Fortunately for us, he had been involved in some late-night-drinking embarrassments at our place two nights previously, and was feeling very sheepish about it all. I probably could’ve asked him to fund the entire video production; he was in a ‘yes’ state of mind.

So, great guy and the father showed up at the shoot together…their late-night bonding session having not worn off…and they were both total pros. This family, I must say, is very photogenic. We kept saying, ‘wow, you look so great on film’…and they would each say at their respective times, ‘Ja, ja.’ Humble not, but great-looking yes. We were just missing the sister or the model trio would’ve been complete.

Cut to rock’n roller. He showed up exactly on time (we made his call noon, thinking that would be early enough) and he had literally just rolled out of bed. He’s been having a tough time of late and so was looking quite rough around the edges…but at least he showed up, in jazzy pin-stripes, with a kerchief tied around his neck, and his beauty of a stand-up bass in tow. This particular instrument is its own character in any performance mr. roller gives.

Rock’n roller’s bit involved, of course, some jazzy-tune playing. It was groovy fun, with a hint of crazy. I rocked out a little bit beside him, while the gargoyle atop his bass hopped and wiggled along to the beat. Rock’n roller did his thing, not taking too many cues from peter, so the whole thing was a luscious mix of adlib and the spontaneous. That’s the genius behind artists who roll out of bed and create.

The shoot wouldn’t have been complete without an appearance by my newest fascinator out of Paris. She/it played the part of a Queen-like head-topper, and did it well if I do say so myself.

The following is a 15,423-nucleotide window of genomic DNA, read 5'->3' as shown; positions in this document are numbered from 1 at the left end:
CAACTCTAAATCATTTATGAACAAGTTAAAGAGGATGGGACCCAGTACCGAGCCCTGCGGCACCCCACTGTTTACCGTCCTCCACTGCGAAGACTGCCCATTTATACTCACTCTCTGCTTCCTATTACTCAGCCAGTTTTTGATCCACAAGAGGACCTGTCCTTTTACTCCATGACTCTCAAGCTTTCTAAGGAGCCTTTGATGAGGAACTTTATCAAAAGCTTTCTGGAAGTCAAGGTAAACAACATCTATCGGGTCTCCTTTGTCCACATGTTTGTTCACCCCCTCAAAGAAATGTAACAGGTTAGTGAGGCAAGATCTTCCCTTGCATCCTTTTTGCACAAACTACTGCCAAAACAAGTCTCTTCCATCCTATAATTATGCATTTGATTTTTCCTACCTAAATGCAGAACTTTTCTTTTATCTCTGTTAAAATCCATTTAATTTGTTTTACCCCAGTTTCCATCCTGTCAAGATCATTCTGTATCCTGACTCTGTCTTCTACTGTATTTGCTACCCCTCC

In a month or so, after peter has worked his magic, all of his table-top camera-angling and film slicing and dicing will be in full view for all of you to see…unless my part is so embarrassing I don’t tell you about its release. Very good possibility.
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Sunday, June 2, 2013

paris...the dark.

I'm standing in the fore-garden of the Louvre museum looking down at the manhole. I’m on the other side of the museum, away from the bustle surrounding the impressive glass pyramid. The dust from the gravel which is being kicked up by the many tourists heading through to their pointy goal, hits my face. It is windy, and for a cool day in May I’m surprised by how many non-Parisians are milling about. But if I’m here, why shouldn’t anyone else be here.

Nearby a family plays chess on one of those life-size chess boards. The little boy heaves a rook with both arms, and all of his strength, to a black square while mom and dad look on. I kneel down to get a closer look at the man hole. Everyone has seen Les Mis and Phantom; has heard the legends (or are the just rumours?) of the Parisian Underground. I am curious.